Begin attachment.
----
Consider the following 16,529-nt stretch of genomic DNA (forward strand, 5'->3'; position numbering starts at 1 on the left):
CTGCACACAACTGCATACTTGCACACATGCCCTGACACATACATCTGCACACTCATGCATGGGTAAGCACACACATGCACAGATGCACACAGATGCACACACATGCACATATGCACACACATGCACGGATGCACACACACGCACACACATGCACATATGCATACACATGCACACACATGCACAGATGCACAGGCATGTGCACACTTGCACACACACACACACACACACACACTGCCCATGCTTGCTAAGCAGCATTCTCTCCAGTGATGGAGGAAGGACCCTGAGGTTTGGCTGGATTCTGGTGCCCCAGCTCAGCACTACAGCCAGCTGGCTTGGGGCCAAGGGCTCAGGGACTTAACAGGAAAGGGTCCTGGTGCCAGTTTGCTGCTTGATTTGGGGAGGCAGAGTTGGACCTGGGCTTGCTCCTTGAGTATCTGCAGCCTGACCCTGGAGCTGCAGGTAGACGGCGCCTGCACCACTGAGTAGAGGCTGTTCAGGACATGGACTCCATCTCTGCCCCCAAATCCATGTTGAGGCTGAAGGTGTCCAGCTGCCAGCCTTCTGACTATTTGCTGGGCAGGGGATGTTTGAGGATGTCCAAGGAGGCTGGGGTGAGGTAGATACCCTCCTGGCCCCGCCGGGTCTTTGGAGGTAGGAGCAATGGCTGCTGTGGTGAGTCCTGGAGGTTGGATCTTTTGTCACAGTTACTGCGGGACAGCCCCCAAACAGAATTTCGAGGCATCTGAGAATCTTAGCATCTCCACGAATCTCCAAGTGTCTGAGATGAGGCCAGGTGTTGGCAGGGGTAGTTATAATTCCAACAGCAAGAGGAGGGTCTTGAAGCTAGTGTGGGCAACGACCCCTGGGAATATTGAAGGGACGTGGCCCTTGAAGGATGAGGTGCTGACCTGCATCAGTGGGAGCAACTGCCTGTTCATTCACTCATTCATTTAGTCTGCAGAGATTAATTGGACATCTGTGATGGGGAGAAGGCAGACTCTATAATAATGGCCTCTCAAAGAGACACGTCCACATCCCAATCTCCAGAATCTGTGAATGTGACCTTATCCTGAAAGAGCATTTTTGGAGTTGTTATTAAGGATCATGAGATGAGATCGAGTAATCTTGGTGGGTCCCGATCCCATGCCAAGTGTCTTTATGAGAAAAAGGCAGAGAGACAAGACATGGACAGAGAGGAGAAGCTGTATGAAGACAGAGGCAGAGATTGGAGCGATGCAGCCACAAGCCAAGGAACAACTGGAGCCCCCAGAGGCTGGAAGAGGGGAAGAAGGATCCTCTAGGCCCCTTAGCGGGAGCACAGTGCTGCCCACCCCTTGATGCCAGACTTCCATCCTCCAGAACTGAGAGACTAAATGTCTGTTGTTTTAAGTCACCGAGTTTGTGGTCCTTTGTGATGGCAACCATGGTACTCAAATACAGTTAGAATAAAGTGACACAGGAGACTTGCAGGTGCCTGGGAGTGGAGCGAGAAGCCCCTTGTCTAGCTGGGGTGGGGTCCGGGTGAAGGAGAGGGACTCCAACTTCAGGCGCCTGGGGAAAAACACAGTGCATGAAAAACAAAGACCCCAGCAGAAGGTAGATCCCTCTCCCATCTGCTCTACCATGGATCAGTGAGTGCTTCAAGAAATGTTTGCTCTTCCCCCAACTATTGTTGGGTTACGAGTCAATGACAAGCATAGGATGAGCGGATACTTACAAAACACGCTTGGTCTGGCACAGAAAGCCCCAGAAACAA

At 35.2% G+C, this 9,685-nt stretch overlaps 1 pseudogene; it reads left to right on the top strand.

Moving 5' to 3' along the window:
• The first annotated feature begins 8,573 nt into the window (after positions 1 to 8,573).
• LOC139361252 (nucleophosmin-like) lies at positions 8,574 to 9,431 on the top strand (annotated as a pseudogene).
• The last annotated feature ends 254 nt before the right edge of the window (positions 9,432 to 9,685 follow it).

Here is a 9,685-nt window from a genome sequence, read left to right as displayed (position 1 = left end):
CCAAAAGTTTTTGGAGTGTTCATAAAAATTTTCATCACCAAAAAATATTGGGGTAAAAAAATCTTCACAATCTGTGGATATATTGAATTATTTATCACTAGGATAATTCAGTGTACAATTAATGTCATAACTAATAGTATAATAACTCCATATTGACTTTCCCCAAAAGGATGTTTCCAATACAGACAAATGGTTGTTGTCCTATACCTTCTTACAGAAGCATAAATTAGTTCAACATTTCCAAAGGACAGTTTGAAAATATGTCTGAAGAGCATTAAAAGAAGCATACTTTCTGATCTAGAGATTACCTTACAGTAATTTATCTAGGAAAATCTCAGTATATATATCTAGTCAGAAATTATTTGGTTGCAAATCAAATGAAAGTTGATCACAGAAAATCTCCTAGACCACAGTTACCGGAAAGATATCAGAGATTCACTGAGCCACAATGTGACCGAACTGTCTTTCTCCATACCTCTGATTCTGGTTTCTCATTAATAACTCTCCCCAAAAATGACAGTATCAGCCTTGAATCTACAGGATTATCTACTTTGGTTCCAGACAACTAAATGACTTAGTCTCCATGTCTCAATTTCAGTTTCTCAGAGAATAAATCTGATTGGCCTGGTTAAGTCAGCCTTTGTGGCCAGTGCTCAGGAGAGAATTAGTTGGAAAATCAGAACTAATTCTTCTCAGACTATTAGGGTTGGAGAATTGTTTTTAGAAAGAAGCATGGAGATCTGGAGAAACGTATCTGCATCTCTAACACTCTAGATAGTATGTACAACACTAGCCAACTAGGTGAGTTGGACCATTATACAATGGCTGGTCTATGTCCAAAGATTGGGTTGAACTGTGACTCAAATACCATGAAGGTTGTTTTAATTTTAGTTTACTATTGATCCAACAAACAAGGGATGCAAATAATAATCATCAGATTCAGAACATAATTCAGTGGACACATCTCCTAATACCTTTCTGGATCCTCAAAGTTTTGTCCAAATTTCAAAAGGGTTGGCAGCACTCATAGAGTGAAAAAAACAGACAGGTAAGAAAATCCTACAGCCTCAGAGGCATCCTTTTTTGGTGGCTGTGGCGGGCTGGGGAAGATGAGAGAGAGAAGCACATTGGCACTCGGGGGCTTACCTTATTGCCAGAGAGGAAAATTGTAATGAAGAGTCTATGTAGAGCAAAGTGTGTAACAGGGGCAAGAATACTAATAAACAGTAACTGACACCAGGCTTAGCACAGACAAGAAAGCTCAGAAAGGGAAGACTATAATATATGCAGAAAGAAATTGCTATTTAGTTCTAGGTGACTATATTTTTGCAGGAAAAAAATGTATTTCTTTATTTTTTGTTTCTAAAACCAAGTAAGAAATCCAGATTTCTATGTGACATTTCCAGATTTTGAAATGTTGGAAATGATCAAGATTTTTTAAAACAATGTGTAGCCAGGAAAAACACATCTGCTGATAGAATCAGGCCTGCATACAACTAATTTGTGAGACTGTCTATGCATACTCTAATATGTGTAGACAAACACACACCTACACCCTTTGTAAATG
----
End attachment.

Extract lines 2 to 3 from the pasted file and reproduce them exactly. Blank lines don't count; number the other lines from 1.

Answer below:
CTGCACACAACTGCATACTTGCACACATGCCCTGACACATACATCTGCACACTCATGCATGGGTAAGCACACACATGCACAGATGCACACAGATGCACACACATGCACATATGCACACACATGCACGGATGCACACACACGCACACACATGCACATATGCATACACATGCACACACATGCACAGATGCACAGGCATGTGCACACTTGCACACACACACACACACACACACACTGCCCATGCTTGCTAAGCAGCATTCTCTCCAGTGATGGAGGAAGGACCCTGAGGTTTGGCTGGATTCTGGTGCCCCAGCTCAGCACTACAGCCAGCTGGCTTGGGGCCAAGGGCTCAGGGACTTAACAGGAAAGGGTCCTGGTGCCAGTTTGCTGCTTGATTTGGGGAGGCAGAGTTGGACCTGGGCTTGCTCCTTGAGTATCTGCAGCCTGACCCTGGAGCTGCAGGTAGACGGCGCCTGCACCACTGAGTAGAGGCTGTTCAGGACATGGACTCCATCTCTGCCCCCAAATCCATGTTGAGGCTGAAGGTGTCCAGCTGCCAGCCTTCTGACTATTTGCTGGGCAGGGGATGTTTGAGGATGTCCAAGGAGGCTGGGGTGAGGTAGATACCCTCCTGGCCCCGCCGGGTCTTTGGAGGTAGGAGCAATGGCTGCTGTGGTGAGTCCTGGAGGTTGGATCTTTTGTCACAGTTACTGCGGGACAGCCCCCAAACAGAATTTCGAGGCATCTGAGAATCTTAGCATCTCCACGAATCTCCAAGTGTCTGAGATGAGGCCAGGTGTTGGCAGGGGTAGTTATAATTCCAACAGCAAGAGGAGGGTCTTGAAGCTAGTGTGGGCAACGACCCCTGGGAATATTGAAGGGACGTGGCCCTTGAAGGATGAGGTGCTGACCTGCATCAGTGGGAGCAACTGCCTGTTCATTCACTCATTCATTTAGTCTGCAGAGATTAATTGGACATCTGTGATGGGGAGAAGGCAGACTCTATAATAATGGCCTCTCAAAGAGACACGTCCACATCCCAATCTCCAGAATCTGTGAATGTGACCTTATCCTGAAAGAGCATTTTTGGAGTTGTTATTAAGGATCATGAGATGAGATCGAGTAATCTTGGTGGGTCCCGATCCCATGCCAAGTGTCTTTATGAGAAAAAGGCAGAGAGACAAGACATGGACAGAGAGGAGAAGCTGTATGAAGACAGAGGCAGAGATTGGAGCGATGCAGCCACAAGCCAAGGAACAACTGGAGCCCCCAGAGGCTGGAAGAGGGGAAGAAGGATCCTCTAGGCCCCTTAGCGGGAGCACAGTGCTGCCCACCCCTTGATGCCAGACTTCCATCCTCCAGAACTGAGAGACTAAATGTCTGTTGTTTTAAGTCACCGAGTTTGTGGTCCTTTGTGATGGCAACCATGGTACTCAAATACAGTTAGAATAAAGTGACACAGGAGACTTGCAGGTGCCTGGGAGTGGAGCGAGAAGCCCCTTGTCTAGCTGGGGTGGGGTCCGGGTGAAGGAGAGGGACTCCAACTTCAGGCGCCTGGGGAAAAACACAGTGCATGAAAAACAAAGACCCCAGCAGAAGGTAGATCCCTCTCCCATCTGCTCTACCATGGATCAGTGAGTGCTTCAAGAAATGTTTGCTCTTCCCCCAACTATTGTTGGGTTACGAGTCAATGACAAGCATAGGATGAGCGGATACTTACAAAACACGCTTGGTCTGGCACAGAAAGCCCCAGAAACAA

At 35.2% G+C, this 9,685-nt stretch overlaps 1 pseudogene; it reads left to right on the top strand.